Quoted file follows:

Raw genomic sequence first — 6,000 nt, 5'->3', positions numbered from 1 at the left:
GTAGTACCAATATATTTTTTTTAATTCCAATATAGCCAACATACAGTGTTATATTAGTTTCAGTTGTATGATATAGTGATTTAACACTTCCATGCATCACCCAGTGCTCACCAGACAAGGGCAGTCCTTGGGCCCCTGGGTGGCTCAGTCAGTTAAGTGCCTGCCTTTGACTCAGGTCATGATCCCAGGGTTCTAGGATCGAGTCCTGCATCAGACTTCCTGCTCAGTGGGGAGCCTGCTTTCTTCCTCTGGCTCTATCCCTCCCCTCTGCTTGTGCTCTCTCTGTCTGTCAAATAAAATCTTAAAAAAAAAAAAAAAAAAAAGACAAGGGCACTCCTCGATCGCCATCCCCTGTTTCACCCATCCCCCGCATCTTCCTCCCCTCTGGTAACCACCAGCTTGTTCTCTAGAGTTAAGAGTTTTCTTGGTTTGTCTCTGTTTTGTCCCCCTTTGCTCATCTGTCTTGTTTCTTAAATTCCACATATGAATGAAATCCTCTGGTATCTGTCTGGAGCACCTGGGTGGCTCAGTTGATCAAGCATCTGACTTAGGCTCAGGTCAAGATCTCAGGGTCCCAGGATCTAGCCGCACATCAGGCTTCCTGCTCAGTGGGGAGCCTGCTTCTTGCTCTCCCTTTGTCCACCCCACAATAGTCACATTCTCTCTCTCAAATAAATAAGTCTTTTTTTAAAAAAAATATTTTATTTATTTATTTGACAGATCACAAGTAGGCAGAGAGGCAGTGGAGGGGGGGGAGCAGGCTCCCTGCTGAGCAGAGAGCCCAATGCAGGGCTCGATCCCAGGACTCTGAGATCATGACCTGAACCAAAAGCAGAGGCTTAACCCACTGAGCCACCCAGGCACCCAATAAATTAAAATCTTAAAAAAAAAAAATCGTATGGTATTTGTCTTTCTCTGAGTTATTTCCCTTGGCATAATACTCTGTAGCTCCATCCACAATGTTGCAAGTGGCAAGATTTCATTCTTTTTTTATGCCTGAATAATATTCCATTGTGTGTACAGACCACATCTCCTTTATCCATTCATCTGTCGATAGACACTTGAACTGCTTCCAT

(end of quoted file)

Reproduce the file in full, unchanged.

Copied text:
Raw genomic sequence first — 6,000 nt, 5'->3', positions numbered from 1 at the left:
GTAGTACCAATATATTTTTTTTAATTCCAATATAGCCAACATACAGTGTTATATTAGTTTCAGTTGTATGATATAGTGATTTAACACTTCCATGCATCACCCAGTGCTCACCAGACAAGGGCAGTCCTTGGGCCCCTGGGTGGCTCAGTCAGTTAAGTGCCTGCCTTTGACTCAGGTCATGATCCCAGGGTTCTAGGATCGAGTCCTGCATCAGACTTCCTGCTCAGTGGGGAGCCTGCTTTCTTCCTCTGGCTCTATCCCTCCCCTCTGCTTGTGCTCTCTCTGTCTGTCAAATAAAATCTTAAAAAAAAAAAAAAAAAAAAGACAAGGGCACTCCTCGATCGCCATCCCCTGTTTCACCCATCCCCCGCATCTTCCTCCCCTCTGGTAACCACCAGCTTGTTCTCTAGAGTTAAGAGTTTTCTTGGTTTGTCTCTGTTTTGTCCCCCTTTGCTCATCTGTCTTGTTTCTTAAATTCCACATATGAATGAAATCCTCTGGTATCTGTCTGGAGCACCTGGGTGGCTCAGTTGATCAAGCATCTGACTTAGGCTCAGGTCAAGATCTCAGGGTCCCAGGATCTAGCCGCACATCAGGCTTCCTGCTCAGTGGGGAGCCTGCTTCTTGCTCTCCCTTTGTCCACCCCACAATAGTCACATTCTCTCTCTCAAATAAATAAGTCTTTTTTTAAAAAAAATATTTTATTTATTTATTTGACAGATCACAAGTAGGCAGAGAGGCAGTGGAGGGGGGGGAGCAGGCTCCCTGCTGAGCAGAGAGCCCAATGCAGGGCTCGATCCCAGGACTCTGAGATCATGACCTGAACCAAAAGCAGAGGCTTAACCCACTGAGCCACCCAGGCACCCAATAAATTAAAATCTTAAAAAAAAAAAATCGTATGGTATTTGTCTTTCTCTGAGTTATTTCCCTTGGCATAATACTCTGTAGCTCCATCCACAATGTTGCAAGTGGCAAGATTTCATTCTTTTTTTATGCCTGAATAATATTCCATTGTGTGTACAGACCACATCTCCTTTATCCATTCATCTGTCGATAGACACTTGAACTGCTTCCAT